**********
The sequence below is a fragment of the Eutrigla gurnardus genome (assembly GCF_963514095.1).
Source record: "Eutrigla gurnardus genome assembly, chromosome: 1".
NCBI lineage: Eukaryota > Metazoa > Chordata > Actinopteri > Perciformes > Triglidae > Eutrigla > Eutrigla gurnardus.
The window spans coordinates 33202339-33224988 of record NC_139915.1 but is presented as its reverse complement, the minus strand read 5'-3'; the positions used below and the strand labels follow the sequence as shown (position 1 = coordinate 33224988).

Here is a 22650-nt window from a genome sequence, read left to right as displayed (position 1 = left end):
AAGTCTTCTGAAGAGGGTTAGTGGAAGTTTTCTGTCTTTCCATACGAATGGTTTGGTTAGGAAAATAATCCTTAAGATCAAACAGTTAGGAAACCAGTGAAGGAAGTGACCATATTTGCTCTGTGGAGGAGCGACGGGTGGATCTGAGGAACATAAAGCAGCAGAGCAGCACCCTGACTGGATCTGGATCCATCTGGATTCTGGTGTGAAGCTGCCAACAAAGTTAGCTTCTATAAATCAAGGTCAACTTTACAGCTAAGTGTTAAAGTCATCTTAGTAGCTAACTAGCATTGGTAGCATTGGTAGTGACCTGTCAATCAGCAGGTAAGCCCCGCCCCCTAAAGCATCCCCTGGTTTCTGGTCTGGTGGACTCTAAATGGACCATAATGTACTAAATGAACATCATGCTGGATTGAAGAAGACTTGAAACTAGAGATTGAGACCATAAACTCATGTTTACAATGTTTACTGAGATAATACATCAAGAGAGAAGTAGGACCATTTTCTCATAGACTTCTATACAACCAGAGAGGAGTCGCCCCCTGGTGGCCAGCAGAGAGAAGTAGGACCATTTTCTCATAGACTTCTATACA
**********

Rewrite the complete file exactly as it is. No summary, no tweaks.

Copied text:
The sequence below is a fragment of the Eutrigla gurnardus genome (assembly GCF_963514095.1).
Source record: "Eutrigla gurnardus genome assembly, chromosome: 1".
NCBI lineage: Eukaryota > Metazoa > Chordata > Actinopteri > Perciformes > Triglidae > Eutrigla > Eutrigla gurnardus.
The window spans coordinates 33202339-33224988 of record NC_139915.1 but is presented as its reverse complement, the minus strand read 5'-3'; the positions used below and the strand labels follow the sequence as shown (position 1 = coordinate 33224988).

Here is a 22650-nt window from a genome sequence, read left to right as displayed (position 1 = left end):
AAGTCTTCTGAAGAGGGTTAGTGGAAGTTTTCTGTCTTTCCATACGAATGGTTTGGTTAGGAAAATAATCCTTAAGATCAAACAGTTAGGAAACCAGTGAAGGAAGTGACCATATTTGCTCTGTGGAGGAGCGACGGGTGGATCTGAGGAACATAAAGCAGCAGAGCAGCACCCTGACTGGATCTGGATCCATCTGGATTCTGGTGTGAAGCTGCCAACAAAGTTAGCTTCTATAAATCAAGGTCAACTTTACAGCTAAGTGTTAAAGTCATCTTAGTAGCTAACTAGCATTGGTAGCATTGGTAGTGACCTGTCAATCAGCAGGTAAGCCCCGCCCCCTAAAGCATCCCCTGGTTTCTGGTCTGGTGGACTCTAAATGGACCATAATGTACTAAATGAACATCATGCTGGATTGAAGAAGACTTGAAACTAGAGATTGAGACCATAAACTCATGTTTACAATGTTTACTGAGATAATACATCAAGAGAGAAGTAGGACCATTTTCTCATAGACTTCTATACAACCAGAGAGGAGTCGCCCCCTGGTGGCCAGCAGAGAGAAGTAGGACCATTTTCTCATAGACTTCTATACA